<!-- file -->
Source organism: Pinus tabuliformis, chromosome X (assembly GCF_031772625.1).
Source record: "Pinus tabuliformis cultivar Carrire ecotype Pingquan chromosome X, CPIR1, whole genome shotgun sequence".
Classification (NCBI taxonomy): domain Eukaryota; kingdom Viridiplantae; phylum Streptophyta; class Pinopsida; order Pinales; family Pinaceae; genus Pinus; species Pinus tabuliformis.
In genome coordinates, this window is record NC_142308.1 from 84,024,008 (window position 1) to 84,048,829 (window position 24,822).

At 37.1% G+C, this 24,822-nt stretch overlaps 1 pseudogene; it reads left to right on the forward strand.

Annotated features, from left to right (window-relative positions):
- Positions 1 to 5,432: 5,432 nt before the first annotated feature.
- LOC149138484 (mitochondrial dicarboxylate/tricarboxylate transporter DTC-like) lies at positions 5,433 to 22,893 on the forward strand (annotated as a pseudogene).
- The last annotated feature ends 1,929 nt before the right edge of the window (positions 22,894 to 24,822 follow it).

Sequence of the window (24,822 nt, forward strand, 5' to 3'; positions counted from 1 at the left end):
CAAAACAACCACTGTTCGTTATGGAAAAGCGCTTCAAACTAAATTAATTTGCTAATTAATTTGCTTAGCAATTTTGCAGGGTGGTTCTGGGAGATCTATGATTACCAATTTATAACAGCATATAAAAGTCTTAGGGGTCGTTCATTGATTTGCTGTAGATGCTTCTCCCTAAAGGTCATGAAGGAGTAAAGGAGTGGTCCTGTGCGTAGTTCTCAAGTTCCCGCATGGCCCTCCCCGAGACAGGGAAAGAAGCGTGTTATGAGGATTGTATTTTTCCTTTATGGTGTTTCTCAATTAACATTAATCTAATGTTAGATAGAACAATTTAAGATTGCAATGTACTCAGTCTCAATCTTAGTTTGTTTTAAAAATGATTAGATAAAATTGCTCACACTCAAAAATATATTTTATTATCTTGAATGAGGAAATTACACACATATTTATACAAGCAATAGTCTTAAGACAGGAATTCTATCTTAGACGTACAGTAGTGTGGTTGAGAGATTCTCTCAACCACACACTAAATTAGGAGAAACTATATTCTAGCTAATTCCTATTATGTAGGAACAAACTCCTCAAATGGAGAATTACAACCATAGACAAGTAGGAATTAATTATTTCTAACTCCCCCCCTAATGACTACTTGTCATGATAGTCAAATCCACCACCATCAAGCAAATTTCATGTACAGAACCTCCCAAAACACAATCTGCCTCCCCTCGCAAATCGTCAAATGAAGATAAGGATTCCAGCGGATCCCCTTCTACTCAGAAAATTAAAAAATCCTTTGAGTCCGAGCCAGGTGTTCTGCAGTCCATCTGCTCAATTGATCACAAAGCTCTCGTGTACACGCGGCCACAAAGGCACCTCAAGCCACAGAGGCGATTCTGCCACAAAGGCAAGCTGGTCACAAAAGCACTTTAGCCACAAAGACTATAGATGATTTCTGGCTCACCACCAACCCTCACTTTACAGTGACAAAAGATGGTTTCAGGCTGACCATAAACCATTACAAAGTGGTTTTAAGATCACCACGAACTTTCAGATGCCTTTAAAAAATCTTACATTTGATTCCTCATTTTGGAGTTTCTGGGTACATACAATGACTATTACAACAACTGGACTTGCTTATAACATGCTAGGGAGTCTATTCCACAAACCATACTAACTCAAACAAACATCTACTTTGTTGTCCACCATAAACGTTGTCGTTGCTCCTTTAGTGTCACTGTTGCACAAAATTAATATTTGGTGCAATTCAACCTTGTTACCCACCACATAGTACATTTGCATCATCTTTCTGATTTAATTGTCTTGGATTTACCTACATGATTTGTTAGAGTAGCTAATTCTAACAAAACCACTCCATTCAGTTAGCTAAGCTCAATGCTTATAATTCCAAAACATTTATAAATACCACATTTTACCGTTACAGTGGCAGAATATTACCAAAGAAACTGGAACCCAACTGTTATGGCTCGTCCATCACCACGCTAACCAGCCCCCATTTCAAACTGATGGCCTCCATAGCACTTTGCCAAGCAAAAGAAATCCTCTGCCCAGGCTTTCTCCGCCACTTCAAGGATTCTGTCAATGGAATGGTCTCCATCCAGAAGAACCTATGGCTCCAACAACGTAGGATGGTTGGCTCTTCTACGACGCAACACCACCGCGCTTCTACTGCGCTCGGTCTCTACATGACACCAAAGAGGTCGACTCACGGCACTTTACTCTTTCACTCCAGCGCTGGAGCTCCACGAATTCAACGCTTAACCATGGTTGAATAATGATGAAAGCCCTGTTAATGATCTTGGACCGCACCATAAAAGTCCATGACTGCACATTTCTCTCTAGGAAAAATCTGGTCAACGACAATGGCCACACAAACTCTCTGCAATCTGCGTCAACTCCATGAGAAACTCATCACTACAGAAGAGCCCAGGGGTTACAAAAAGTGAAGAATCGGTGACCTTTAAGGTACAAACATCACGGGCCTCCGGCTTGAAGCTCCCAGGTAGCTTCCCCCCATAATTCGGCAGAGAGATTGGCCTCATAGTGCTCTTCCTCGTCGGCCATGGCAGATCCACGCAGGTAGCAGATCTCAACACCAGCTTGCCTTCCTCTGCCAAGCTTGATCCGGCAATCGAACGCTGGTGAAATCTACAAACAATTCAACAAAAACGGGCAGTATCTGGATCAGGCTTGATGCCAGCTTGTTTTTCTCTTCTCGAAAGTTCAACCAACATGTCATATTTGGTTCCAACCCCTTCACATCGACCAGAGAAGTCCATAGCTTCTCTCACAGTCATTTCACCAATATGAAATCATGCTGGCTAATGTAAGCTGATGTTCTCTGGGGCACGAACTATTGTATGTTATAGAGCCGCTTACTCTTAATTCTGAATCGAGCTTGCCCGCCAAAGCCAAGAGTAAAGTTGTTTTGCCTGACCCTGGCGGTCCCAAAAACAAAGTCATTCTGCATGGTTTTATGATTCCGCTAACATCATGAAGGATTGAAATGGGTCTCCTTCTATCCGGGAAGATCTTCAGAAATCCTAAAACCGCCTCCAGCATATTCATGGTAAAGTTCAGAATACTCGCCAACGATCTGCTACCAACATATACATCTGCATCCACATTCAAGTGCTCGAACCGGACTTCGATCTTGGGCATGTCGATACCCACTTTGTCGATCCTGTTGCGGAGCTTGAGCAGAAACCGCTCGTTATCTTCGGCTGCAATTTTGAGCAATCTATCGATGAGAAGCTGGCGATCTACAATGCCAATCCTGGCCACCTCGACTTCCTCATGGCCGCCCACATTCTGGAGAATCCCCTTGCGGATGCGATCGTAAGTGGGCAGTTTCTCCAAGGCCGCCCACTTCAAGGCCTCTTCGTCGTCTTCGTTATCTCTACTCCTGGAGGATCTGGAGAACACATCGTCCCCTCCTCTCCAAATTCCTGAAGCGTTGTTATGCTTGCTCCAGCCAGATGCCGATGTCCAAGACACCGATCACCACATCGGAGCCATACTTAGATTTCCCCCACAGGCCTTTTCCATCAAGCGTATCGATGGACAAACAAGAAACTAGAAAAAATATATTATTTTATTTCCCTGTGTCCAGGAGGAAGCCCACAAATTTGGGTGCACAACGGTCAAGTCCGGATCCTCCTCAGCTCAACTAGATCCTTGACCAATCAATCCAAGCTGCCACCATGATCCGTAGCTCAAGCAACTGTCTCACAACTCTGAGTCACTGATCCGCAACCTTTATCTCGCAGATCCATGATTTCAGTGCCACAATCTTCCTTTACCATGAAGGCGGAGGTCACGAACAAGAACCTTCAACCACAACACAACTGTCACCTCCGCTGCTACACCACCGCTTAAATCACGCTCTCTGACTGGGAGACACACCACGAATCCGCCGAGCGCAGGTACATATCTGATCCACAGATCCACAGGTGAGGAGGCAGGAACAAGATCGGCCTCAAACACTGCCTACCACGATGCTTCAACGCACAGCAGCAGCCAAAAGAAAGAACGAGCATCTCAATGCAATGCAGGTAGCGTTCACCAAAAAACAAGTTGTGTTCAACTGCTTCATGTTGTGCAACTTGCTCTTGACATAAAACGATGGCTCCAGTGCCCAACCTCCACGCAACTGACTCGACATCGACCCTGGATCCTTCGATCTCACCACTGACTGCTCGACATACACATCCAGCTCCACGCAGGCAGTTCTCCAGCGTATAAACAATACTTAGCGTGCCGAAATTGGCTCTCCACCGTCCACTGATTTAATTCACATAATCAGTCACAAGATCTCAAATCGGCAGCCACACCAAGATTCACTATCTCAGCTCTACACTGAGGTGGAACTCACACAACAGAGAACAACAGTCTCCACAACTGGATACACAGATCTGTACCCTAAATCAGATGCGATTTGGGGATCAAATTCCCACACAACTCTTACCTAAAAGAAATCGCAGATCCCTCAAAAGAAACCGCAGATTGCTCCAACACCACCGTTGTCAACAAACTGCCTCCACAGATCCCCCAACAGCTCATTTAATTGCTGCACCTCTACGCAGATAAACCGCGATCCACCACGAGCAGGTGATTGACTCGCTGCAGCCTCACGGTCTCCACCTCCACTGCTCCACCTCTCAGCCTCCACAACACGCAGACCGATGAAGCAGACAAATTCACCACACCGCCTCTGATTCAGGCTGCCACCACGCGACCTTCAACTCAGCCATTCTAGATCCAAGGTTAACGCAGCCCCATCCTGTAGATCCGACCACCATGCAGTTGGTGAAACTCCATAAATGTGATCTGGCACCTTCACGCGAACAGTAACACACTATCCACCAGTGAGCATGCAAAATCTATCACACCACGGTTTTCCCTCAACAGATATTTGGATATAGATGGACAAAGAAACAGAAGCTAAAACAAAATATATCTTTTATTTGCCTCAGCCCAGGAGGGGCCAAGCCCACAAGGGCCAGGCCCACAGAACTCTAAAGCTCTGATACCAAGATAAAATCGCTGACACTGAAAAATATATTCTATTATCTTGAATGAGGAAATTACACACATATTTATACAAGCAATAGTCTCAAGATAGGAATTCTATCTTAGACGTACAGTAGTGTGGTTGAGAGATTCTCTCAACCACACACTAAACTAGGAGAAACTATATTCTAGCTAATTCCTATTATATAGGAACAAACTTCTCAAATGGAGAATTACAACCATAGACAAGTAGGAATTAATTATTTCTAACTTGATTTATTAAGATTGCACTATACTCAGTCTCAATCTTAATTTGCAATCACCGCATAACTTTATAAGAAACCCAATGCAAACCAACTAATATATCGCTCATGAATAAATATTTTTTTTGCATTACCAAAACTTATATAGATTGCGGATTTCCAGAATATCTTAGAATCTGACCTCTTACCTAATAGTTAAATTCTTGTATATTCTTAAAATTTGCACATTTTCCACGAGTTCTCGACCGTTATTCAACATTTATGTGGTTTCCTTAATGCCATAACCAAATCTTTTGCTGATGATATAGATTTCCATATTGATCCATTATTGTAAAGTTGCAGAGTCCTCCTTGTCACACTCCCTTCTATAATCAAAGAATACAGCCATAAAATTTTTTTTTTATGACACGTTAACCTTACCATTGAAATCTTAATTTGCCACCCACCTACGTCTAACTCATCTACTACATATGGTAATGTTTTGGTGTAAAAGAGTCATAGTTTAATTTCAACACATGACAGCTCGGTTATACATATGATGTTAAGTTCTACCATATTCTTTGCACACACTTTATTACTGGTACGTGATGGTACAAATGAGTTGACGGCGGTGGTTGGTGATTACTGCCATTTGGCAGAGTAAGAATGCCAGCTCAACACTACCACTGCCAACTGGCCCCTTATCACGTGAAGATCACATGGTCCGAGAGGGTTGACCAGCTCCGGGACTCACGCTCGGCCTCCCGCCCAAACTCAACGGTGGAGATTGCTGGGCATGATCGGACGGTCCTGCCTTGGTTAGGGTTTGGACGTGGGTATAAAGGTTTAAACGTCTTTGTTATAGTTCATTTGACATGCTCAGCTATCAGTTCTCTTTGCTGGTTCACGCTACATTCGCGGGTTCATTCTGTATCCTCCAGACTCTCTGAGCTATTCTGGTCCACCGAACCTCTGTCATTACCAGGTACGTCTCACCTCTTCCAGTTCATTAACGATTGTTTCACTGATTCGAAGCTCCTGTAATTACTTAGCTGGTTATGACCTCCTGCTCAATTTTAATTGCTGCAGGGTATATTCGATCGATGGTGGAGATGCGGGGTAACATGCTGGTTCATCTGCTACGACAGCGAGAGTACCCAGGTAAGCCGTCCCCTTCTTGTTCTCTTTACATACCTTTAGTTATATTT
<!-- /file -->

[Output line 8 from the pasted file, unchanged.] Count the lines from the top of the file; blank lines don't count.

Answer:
- LOC149138484 (mitochondrial dicarboxylate/tricarboxylate transporter DTC-like) lies at positions 5,433 to 22,893 on the forward strand (annotated as a pseudogene).